When Alice Repa underwent surgery for a non-work related injury, she asked for a leave of absence to recuperate. Her employer--trucking company Roadway Express--approved her request. But in accord with its FMLA policies, the company required Repa to use her accrued sick days and paid-vacation time as part of the 12 weeks of medical leave that FMLA guaranteed.
Repa didn't want to spend her vacation days recovering from surgery, so after she returned to work she sued Roadway in a Wisconsin district court, arguing her employer violated Department of Labor (DOL) regulations. The court granted summary judgment to Repa in 2005, ruling Roadway couldn't force her to use her paid leave as part of her time off because her absence was "not unpaid." During her absence, Repa collected $300 a week in disability-insurance payments from a Teamsters Union policy.
Roadway appealed to the 7th Circuit, and in February 2007 a three-judge panel affirmed the district court's ruling. The court said the DOL's FMLA regulations--specifically 29 CFR ?? 1/2 825.207 (d)(1)--prohibit employers from substituting paid leave for unpaid leave when the employee is collecting temporary-disability benefits.
Although the ruling is binding only in the 7th Circuit, any court could use it as an instructive precedent. As a result, the decision created a stir among employment lawyers and benefits administrators across the country who thought FMLA allowed employers to substitute paid leave in cases such as Repa's surgery.
"I've always taken the position that if it's not pregnancy or workman's comp, you're good," says D. Gregory Valenza, a partner with Shaw Valenza. "That position isn't valid anymore in light of this decision. If there is a disability-insurance benefit, you can't require the employee to use sick or vacation leave."
Congress enacted the FMLA in 1993 to ensure employees could take time off for serious health conditions--including pregnancies and extended illness--without losing their jobs or insurance benefits. The law guaranteed up to 12 weeks of time off, including paid and unpaid leave, and let employers decide which to require employees to use.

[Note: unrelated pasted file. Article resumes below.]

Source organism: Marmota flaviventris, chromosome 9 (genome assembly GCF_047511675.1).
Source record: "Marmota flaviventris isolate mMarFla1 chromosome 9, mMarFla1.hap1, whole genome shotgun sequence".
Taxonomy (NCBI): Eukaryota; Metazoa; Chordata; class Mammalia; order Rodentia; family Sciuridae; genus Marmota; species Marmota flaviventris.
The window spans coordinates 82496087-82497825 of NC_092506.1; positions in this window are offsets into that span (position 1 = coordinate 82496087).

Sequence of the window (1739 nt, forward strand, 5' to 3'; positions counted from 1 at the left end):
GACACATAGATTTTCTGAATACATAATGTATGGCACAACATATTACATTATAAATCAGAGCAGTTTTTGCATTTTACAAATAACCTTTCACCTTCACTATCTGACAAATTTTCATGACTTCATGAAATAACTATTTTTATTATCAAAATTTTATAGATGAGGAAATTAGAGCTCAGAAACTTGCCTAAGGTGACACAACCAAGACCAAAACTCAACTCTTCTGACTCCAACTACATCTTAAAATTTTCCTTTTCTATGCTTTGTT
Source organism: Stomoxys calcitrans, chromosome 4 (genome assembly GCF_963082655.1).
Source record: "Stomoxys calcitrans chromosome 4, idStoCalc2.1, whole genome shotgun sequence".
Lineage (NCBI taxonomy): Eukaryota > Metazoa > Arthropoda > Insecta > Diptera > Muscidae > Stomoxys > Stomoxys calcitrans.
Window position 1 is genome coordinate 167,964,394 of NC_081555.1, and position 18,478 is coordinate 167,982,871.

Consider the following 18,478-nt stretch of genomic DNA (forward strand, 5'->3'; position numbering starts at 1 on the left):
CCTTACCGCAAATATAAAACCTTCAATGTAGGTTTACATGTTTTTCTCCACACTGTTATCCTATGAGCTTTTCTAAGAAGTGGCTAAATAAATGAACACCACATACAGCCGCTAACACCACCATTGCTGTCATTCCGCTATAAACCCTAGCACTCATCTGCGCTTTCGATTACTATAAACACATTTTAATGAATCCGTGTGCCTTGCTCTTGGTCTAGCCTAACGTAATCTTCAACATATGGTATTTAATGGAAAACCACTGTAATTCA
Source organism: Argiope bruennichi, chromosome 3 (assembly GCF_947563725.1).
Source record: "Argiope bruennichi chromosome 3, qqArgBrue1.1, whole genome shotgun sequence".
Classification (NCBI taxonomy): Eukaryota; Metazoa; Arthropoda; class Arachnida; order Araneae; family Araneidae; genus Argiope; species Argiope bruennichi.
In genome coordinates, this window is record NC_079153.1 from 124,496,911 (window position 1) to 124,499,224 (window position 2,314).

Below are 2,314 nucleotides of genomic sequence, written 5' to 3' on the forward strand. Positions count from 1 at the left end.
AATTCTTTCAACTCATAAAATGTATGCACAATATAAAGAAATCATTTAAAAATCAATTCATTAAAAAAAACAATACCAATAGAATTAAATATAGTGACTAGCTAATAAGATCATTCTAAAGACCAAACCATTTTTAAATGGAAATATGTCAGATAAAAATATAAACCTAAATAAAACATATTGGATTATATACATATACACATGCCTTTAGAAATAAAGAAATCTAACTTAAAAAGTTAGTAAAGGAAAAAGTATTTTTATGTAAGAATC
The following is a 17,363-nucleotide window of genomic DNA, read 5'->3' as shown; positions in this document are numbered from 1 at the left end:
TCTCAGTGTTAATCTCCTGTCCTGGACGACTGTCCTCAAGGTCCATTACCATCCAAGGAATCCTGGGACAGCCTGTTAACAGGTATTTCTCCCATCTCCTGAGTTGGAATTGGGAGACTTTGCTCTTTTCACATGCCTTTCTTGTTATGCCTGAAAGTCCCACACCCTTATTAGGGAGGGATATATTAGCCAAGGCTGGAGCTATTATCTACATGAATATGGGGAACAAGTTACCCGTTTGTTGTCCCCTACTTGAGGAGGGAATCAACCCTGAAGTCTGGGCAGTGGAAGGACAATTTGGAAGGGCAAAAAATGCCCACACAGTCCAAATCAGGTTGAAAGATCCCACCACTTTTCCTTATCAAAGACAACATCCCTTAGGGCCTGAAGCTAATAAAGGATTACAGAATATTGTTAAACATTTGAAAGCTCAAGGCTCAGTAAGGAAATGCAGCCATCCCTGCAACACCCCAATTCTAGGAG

Congress gave the DOL the task of defining which employees qualify for FMLA benefits and how employers should administrate those benefits. The resulting DOL regulations left significant room for interpretation in many areas, including how employers should handle disability benefits and FMLA leave. The regulation regarding whether employers can force workers to use paid leave while receiving disability benefits states, "Because the leave pursuant to a temporary disability benefit plan is not unpaid, the provision for substitution of paid leave is inapplicable."
The DOL included this provision in the regulations to prevent employers from disqualifying workers from receiving disability benefits to which they are entitled under disability-insurance policies.
"If the employer could require someone to take sick or vacation time, the disability-insurance benefit could be reduced," Valenza says. "The DOL regulation avoided such situations."
At the same time, however, the regulation created the potential for conflicts between employers and workers with disability insurance who request time off under FMLA. In Repa, Roadway argued the DOL's exclusion applied only to maternity or paternity leave, because the first sentence of the relevant paragraph refers to "disability leave for the birth of a child." The court rejected this argument, saying the rest of the paragraph discusses disability benefits generically.
Roadway also asserted it should be allowed to substitute paid leave because Repa's disability benefits were not part of an employer-sponsored plan. But the court declared Roadway's assertion irrelevant because the regulation doesn't distinguish disability benefits sponsored by a third-party (such as a union) from employer-sponsored disability benefits.
"It wasn't clear before in the regulation," Valenza says. "This decision makes it a bright-line rule." Namely, if an employee collects disability benefits for any reason--not just childbirth and work-related injuries--the leave is not unpaid and the employer cannot require the employee to use paid leave.
In its appeal to the 7th Circuit, Roadway challenged the validity of the DOL regulations. The company said the regulation contravenes Congress' intent and overreaches the DOL's authority by allowing employees with disability insurance to extend their leave beyond the 12 weeks the FMLA provides. The appeals court declined to consider the challenge, however, because Roadway did not bring the argument in the trial court and therefore waived it.
"This is a substantial question that still needs to be addressed," says Carla J. Rozycki, partner and co-chair of the employment group at Jenner & Block. "The idea of FMLA wasn't to add 12 weeks of unpaid leave to whatever benefits the employer was offering, but to ensure the employee had 12 weeks of leave. I think we'll hear more on this issue."
Although at press time Roadway has not appealed the 7th Circuit panel's decision, another court could hear a similar validity challenge--or the DOL might amend its FMLA regulations. Until then, however, the Repa decision puts paid-disability leave in the same FMLA category as maternity and workers' compensation leave, and employers should review their paid-leave substitution policies accordingly.
At the same time, however, the decision does not change employers' right to limit an employee's FMLA leave of absence to 12 weeks total.
"FMLA leave is guaranteed and comes with the right of reinstatement," Valenza says. "Non-FMLA vacation time is different. If someone takes 12 weeks of unpaid leave and then says, 'Now I want to take my vacation,' the employer can deny the request."